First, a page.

The indignity of I-1000: Backers' claims misleading
I am a lifelong Democrat. I am also an attorney whose practice includes probate and guardianship disputes. As part of my job, I have seen...
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I am a lifelong Democrat. I am also an attorney whose practice includes probate and guardianship disputes. As part of my job, I have seen firsthand how families act at the death of a loved one. Sometimes, especially when the loved one has assets, there can be bad behavior.
Up until two months ago, I had no strong opinion on the proposed Death with Dignity Act, which is on the ballot as Initiative 1000. That was, until I read its actual language. I urge you to read it now: The backers' claims are misleading; the proposed safeguards are illusory.
"Voluntary" decision making
The Initiative's campaign literature states: "All decisions made by the patient must be entirely voluntary," and that the application to obtain the lethal dose has "objective witnesses." The proposed act, however, allows one of two required witnesses to be an heir.
When signing a will, the same situation would create a presumption of undue influence, for example, that greedy son pressured dad to sign. The probate statute states that when one of two witnesses is a taker under the will, there is a rebuttable presumption that the taker-witness "procured the gift by duress, menace, fraud, or undue influence."
The initiative's campaign literature also states: "No one other than the eligible patient may administer the [lethal dose]." The proposed act, does not, however, say this. It states only that the patient "may" self-administer the lethal drug. The act also defines "self-administer" as merely the act of ingesting. The act states:
"Self-administer" means a qualified patient's act of ingesting medication to end his or her life in a humane and dignified manner.
In other words, greedy son putting the lethal dose in dad's mouth qualifies as "self-administration."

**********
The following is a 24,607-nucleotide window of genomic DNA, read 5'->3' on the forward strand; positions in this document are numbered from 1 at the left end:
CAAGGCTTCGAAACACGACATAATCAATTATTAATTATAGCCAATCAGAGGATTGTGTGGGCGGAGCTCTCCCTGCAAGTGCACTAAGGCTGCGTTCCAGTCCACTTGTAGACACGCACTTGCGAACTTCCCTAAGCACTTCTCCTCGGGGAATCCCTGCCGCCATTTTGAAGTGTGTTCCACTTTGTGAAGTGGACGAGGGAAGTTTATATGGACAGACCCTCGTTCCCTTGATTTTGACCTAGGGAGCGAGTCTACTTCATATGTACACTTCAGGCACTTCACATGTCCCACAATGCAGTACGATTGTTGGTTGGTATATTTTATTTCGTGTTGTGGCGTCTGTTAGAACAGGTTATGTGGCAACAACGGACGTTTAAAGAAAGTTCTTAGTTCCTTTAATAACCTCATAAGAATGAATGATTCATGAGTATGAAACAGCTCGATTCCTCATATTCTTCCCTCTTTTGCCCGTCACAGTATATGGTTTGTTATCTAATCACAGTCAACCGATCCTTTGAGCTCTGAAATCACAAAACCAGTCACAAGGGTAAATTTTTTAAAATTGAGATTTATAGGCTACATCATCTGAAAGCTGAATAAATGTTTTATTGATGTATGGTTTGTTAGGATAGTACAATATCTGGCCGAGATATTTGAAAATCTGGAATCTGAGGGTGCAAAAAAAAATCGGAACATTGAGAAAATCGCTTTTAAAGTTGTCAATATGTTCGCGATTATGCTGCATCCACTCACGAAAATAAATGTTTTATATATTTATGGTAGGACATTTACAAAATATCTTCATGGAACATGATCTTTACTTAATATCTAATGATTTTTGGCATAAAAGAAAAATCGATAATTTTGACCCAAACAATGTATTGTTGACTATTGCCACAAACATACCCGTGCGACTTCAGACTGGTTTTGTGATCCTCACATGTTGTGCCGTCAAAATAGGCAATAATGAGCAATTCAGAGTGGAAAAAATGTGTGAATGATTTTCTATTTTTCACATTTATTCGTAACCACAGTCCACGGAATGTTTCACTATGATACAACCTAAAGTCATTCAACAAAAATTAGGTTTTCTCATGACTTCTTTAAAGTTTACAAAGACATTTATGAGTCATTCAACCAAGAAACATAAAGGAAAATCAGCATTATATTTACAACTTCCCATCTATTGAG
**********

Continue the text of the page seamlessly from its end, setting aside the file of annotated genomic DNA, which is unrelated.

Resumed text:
No witness at death
Under the act, there is no requirement that the death itself be witnessed. With no witness, greedy son could force feed the lethal dose to dad. Who would know? It would be the perfect crime.
The act states that persons who act wrongly, for example, by exerting undue influence, are guilty of a Class A felony. But, how would this be proved? Dad would be dead. The only witness to his death would be greedy son. No "death with dignity."
Under present law, people with assets, that is, middle class and above, can find themselves in a pressure cooker of "put me in your will." With passage of the act, there will be a new refrain: "Die now so that there will be something left for me."
This is not a "dignified" way to end one's life, knowing that your loved ones want your stuff more than they want you and/or spending the last moments of your life trying to fight them off. I mean, what did your life stand for if this is how it ends?
I am against the act because it would put vulnerable persons at risk of abuse (and worse) at the hands of others. My objection is based on the act's actual language.
I also note that the backers' Web site has a link to a copy of the act with font so small, you can barely read it. Apparently, they hope you won't. I urge you to instead read the larger-font version on the secretary of state's Web site, www.secstate.wa.gov/elections/initiatives/text/i1000.pdf.
Read I-1000 and vote no.Margaret Dore is a Seattle attorney in private practice.
Copyright © 2008 The Seattle Times Company
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